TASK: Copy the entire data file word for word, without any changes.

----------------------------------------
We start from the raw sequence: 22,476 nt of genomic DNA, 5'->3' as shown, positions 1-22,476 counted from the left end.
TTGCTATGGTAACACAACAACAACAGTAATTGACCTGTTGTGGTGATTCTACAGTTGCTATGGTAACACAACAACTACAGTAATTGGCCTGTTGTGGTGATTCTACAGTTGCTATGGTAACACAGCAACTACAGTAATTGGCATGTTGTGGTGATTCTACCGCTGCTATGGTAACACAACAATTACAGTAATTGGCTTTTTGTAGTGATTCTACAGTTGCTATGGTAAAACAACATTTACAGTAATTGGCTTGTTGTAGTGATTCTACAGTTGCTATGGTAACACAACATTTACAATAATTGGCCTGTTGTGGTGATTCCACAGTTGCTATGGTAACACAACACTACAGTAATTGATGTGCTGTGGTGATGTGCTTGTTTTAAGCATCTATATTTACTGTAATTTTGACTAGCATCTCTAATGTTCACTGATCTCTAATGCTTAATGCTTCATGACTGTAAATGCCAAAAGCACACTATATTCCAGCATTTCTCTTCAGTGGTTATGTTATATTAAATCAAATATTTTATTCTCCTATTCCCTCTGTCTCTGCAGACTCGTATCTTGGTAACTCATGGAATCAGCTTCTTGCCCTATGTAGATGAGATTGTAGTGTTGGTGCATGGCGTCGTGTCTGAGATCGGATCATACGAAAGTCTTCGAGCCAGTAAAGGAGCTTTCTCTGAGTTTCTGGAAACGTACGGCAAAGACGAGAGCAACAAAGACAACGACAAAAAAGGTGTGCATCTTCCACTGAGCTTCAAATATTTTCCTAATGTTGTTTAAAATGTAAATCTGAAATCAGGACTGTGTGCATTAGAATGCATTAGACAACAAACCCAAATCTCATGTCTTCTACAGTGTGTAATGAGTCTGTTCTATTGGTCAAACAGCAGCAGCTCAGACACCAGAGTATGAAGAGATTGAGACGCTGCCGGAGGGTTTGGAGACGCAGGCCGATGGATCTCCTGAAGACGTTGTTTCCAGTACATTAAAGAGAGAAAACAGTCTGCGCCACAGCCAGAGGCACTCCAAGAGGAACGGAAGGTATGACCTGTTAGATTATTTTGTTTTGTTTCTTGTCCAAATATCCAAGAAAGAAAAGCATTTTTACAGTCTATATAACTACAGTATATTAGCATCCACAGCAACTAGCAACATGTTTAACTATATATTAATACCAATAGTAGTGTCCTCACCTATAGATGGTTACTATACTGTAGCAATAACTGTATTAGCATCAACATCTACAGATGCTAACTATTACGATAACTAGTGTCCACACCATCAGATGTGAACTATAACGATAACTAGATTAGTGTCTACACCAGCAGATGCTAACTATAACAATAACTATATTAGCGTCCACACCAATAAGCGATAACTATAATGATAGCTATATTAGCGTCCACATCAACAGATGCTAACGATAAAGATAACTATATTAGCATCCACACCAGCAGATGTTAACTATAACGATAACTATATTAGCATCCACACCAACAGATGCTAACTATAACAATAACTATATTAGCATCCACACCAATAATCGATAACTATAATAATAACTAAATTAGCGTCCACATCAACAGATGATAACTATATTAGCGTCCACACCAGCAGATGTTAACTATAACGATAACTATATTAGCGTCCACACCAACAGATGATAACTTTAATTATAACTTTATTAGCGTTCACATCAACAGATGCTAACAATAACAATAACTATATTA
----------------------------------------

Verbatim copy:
We start from the raw sequence: 22,476 nt of genomic DNA, 5'->3' as shown, positions 1-22,476 counted from the left end.
TTGCTATGGTAACACAACAACAACAGTAATTGACCTGTTGTGGTGATTCTACAGTTGCTATGGTAACACAACAACTACAGTAATTGGCCTGTTGTGGTGATTCTACAGTTGCTATGGTAACACAGCAACTACAGTAATTGGCATGTTGTGGTGATTCTACCGCTGCTATGGTAACACAACAATTACAGTAATTGGCTTTTTGTAGTGATTCTACAGTTGCTATGGTAAAACAACATTTACAGTAATTGGCTTGTTGTAGTGATTCTACAGTTGCTATGGTAACACAACATTTACAATAATTGGCCTGTTGTGGTGATTCCACAGTTGCTATGGTAACACAACACTACAGTAATTGATGTGCTGTGGTGATGTGCTTGTTTTAAGCATCTATATTTACTGTAATTTTGACTAGCATCTCTAATGTTCACTGATCTCTAATGCTTAATGCTTCATGACTGTAAATGCCAAAAGCACACTATATTCCAGCATTTCTCTTCAGTGGTTATGTTATATTAAATCAAATATTTTATTCTCCTATTCCCTCTGTCTCTGCAGACTCGTATCTTGGTAACTCATGGAATCAGCTTCTTGCCCTATGTAGATGAGATTGTAGTGTTGGTGCATGGCGTCGTGTCTGAGATCGGATCATACGAAAGTCTTCGAGCCAGTAAAGGAGCTTTCTCTGAGTTTCTGGAAACGTACGGCAAAGACGAGAGCAACAAAGACAACGACAAAAAAGGTGTGCATCTTCCACTGAGCTTCAAATATTTTCCTAATGTTGTTTAAAATGTAAATCTGAAATCAGGACTGTGTGCATTAGAATGCATTAGACAACAAACCCAAATCTCATGTCTTCTACAGTGTGTAATGAGTCTGTTCTATTGGTCAAACAGCAGCAGCTCAGACACCAGAGTATGAAGAGATTGAGACGCTGCCGGAGGGTTTGGAGACGCAGGCCGATGGATCTCCTGAAGACGTTGTTTCCAGTACATTAAAGAGAGAAAACAGTCTGCGCCACAGCCAGAGGCACTCCAAGAGGAACGGAAGGTATGACCTGTTAGATTATTTTGTTTTGTTTCTTGTCCAAATATCCAAGAAAGAAAAGCATTTTTACAGTCTATATAACTACAGTATATTAGCATCCACAGCAACTAGCAACATGTTTAACTATATATTAATACCAATAGTAGTGTCCTCACCTATAGATGGTTACTATACTGTAGCAATAACTGTATTAGCATCAACATCTACAGATGCTAACTATTACGATAACTAGTGTCCACACCATCAGATGTGAACTATAACGATAACTAGATTAGTGTCTACACCAGCAGATGCTAACTATAACAATAACTATATTAGCGTCCACACCAATAAGCGATAACTATAATGATAGCTATATTAGCGTCCACATCAACAGATGCTAACGATAAAGATAACTATATTAGCATCCACACCAGCAGATGTTAACTATAACGATAACTATATTAGCATCCACACCAACAGATGCTAACTATAACAATAACTATATTAGCATCCACACCAATAATCGATAACTATAATAATAACTAAATTAGCGTCCACATCAACAGATGATAACTATATTAGCGTCCACACCAGCAGATGTTAACTATAACGATAACTATATTAGCGTCCACACCAACAGATGATAACTTTAATTATAACTTTATTAGCGTTCACATCAACAGATGCTAACAATAACAATAACTATATTA